Many a historic landmark is defaced with graffiti, but the spray paint can only be removed – if at all – using caustic solutions which risk damaging the underlying surface. A new breathable coating provides efficient, all-round protection against attacks by taggers.
It takes seconds to spray on graffiti, but hours or weeks to remove – especially from porous natural stone or brickwork as found in the majority of historic monuments. The paint penetrates deep into the pores from which it is impossible to remove, even with a pressure hose or multi-component solvents. Often the only answer, other than living with the graffiti, is to etch away a part of the wall. Special anti-graffiti polymer coatings have been on the market for several years. They create a hydrophobic seal that closes the pores, preventing the paint from adhering to the undersurface and allowing it to be wiped off. But as a result the building can no longer breathe, augmenting the risk of mold development or salt efflorescence. Because they cannot be removed easily, such coatings also run counter to the principles of conservation, which require that any changes must be reversible.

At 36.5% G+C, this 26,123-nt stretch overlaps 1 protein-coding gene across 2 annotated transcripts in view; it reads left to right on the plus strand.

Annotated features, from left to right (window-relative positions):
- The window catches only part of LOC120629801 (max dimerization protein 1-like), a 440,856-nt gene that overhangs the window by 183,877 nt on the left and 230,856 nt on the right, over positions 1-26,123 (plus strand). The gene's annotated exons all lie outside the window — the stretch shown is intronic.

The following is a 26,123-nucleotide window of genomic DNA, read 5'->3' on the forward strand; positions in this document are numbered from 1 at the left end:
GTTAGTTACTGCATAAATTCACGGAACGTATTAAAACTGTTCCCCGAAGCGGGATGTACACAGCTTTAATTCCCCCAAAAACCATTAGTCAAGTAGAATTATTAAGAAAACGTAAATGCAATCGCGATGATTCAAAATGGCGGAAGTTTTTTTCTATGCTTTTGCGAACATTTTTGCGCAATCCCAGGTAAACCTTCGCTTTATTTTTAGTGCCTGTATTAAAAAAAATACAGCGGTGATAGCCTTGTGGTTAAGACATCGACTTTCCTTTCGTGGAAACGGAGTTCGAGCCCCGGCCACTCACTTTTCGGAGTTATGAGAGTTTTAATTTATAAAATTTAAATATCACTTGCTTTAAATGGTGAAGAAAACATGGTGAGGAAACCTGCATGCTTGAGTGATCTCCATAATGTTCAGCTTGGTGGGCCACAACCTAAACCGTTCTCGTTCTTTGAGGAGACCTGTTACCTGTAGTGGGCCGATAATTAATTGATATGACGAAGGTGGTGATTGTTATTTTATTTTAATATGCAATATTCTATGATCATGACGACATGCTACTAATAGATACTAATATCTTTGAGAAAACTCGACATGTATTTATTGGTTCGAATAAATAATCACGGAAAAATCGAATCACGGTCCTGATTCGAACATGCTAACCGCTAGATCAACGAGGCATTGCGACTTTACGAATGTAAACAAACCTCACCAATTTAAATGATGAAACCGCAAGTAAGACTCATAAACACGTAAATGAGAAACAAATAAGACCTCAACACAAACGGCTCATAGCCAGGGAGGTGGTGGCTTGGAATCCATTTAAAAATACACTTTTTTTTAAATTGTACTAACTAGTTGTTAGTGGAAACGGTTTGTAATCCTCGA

“There are conflicting requirements for this kind of polymer coating – it mustn’t seal the pores, because it is important that there should be a continuous exchange of air between the building and the external environment, and at the same time it has to prevent the spray paint from penetrating the pores. The coating needs to be sufficiently resistant to withstand both weathering and mechanical cleaning. Moreover, since we’re dealing with historic landmarks, it must be possible to completely remove the coating from the walls if required, to restore them to their original condition with little effort and without damaging the structure,” says Professor André Laschewsky, who heads the relevant research group at the Fraunhofer Institute for Applied Polymer Research IAP in Potsdam.
As part of an EU-sponsored project, Laschewsky’s team and partners from the Center of Polymer and Carbon Materials of the Polish Academy of Sciences in Gliwice and Zabrze have developed a polymer coating that meets these requirements. “Our innovative polymer film seals the pores in the substrate, so that graffiti paint doesn’t penetrate. But its micro-porous structure also creates a hydrophobic barrier that allows water vapor to escape from the building while at the same time preventing the infiltration of rainwater,” says Laschewsky. The coating can be removed from the surface using a diluted brine solution which modifies its chemical composition and allows it to be washed off. Coordinated by the LABEIN Foundation in Spain and the german Federal Institute for Materials Research and Testing the partners have coated samples of ancient stone and brick and repeatedly covered them with graffiti – which was removed completely each time.